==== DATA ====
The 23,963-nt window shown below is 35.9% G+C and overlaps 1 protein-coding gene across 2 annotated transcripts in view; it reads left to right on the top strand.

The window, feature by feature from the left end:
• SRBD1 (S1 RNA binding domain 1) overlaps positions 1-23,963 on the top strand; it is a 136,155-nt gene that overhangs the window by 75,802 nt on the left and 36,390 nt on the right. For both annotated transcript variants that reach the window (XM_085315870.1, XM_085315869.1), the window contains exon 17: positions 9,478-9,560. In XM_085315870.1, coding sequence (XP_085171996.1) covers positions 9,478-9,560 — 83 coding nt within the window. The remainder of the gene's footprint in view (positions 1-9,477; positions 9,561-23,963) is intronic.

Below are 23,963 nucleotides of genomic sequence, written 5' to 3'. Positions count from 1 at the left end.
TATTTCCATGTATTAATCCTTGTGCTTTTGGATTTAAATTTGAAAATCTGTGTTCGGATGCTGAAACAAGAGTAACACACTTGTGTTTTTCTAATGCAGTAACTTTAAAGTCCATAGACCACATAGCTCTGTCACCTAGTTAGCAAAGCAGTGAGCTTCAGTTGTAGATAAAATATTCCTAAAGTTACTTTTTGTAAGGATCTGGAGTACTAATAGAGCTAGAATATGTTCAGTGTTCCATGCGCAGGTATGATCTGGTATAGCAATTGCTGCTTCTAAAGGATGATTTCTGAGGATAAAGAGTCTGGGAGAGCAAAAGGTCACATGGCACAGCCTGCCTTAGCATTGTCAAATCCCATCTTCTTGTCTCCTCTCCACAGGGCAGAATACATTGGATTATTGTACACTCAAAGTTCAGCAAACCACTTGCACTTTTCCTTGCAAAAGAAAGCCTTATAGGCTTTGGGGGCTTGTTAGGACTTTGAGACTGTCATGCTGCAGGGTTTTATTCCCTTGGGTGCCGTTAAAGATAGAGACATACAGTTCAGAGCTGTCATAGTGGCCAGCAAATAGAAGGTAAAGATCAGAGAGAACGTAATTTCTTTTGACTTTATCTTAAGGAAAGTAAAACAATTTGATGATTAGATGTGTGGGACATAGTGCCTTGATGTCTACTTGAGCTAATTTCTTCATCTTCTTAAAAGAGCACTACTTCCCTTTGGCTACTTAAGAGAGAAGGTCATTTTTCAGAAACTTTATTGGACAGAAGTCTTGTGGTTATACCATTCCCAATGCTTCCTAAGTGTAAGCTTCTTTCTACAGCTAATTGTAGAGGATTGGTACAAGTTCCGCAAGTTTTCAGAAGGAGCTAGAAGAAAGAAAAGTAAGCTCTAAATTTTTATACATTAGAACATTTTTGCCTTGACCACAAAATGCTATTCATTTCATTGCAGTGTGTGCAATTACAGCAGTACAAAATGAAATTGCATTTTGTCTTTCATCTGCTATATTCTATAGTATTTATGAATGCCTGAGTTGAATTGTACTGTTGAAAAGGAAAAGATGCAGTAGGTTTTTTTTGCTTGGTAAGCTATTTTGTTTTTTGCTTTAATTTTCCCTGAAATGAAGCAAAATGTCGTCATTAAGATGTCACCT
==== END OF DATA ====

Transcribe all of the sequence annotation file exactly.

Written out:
The 23,963-nt window shown below is 35.9% G+C and overlaps 1 protein-coding gene across 2 annotated transcripts in view; it reads left to right on the top strand.

The window, feature by feature from the left end:
• SRBD1 (S1 RNA binding domain 1) overlaps positions 1-23,963 on the top strand; it is a 136,155-nt gene that overhangs the window by 75,802 nt on the left and 36,390 nt on the right. For both annotated transcript variants that reach the window (XM_085315870.1, XM_085315869.1), the window contains exon 17: positions 9,478-9,560. In XM_085315870.1, coding sequence (XP_085171996.1) covers positions 9,478-9,560 — 83 coding nt within the window. The remainder of the gene's footprint in view (positions 1-9,477; positions 9,561-23,963) is intronic.

Below are 23,963 nucleotides of genomic sequence, written 5' to 3'. Positions count from 1 at the left end.
TATTTCCATGTATTAATCCTTGTGCTTTTGGATTTAAATTTGAAAATCTGTGTTCGGATGCTGAAACAAGAGTAACACACTTGTGTTTTTCTAATGCAGTAACTTTAAAGTCCATAGACCACATAGCTCTGTCACCTAGTTAGCAAAGCAGTGAGCTTCAGTTGTAGATAAAATATTCCTAAAGTTACTTTTTGTAAGGATCTGGAGTACTAATAGAGCTAGAATATGTTCAGTGTTCCATGCGCAGGTATGATCTGGTATAGCAATTGCTGCTTCTAAAGGATGATTTCTGAGGATAAAGAGTCTGGGAGAGCAAAAGGTCACATGGCACAGCCTGCCTTAGCATTGTCAAATCCCATCTTCTTGTCTCCTCTCCACAGGGCAGAATACATTGGATTATTGTACACTCAAAGTTCAGCAAACCACTTGCACTTTTCCTTGCAAAAGAAAGCCTTATAGGCTTTGGGGGCTTGTTAGGACTTTGAGACTGTCATGCTGCAGGGTTTTATTCCCTTGGGTGCCGTTAAAGATAGAGACATACAGTTCAGAGCTGTCATAGTGGCCAGCAAATAGAAGGTAAAGATCAGAGAGAACGTAATTTCTTTTGACTTTATCTTAAGGAAAGTAAAACAATTTGATGATTAGATGTGTGGGACATAGTGCCTTGATGTCTACTTGAGCTAATTTCTTCATCTTCTTAAAAGAGCACTACTTCCCTTTGGCTACTTAAGAGAGAAGGTCATTTTTCAGAAACTTTATTGGACAGAAGTCTTGTGGTTATACCATTCCCAATGCTTCCTAAGTGTAAGCTTCTTTCTACAGCTAATTGTAGAGGATTGGTACAAGTTCCGCAAGTTTTCAGAAGGAGCTAGAAGAAAGAAAAGTAAGCTCTAAATTTTTATACATTAGAACATTTTTGCCTTGACCACAAAATGCTATTCATTTCATTGCAGTGTGTGCAATTACAGCAGTACAAAATGAAATTGCATTTTGTCTTTCATCTGCTATATTCTATAGTATTTATGAATGCCTGAGTTGAATTGTACTGTTGAAAAGGAAAAGATGCAGTAGGTTTTTTTTGCTTGGTAAGCTATTTTGTTTTTTGCTTTAATTTTCCCTGAAATGAAGCAAAATGTCGTCATTAAGATGTCACCT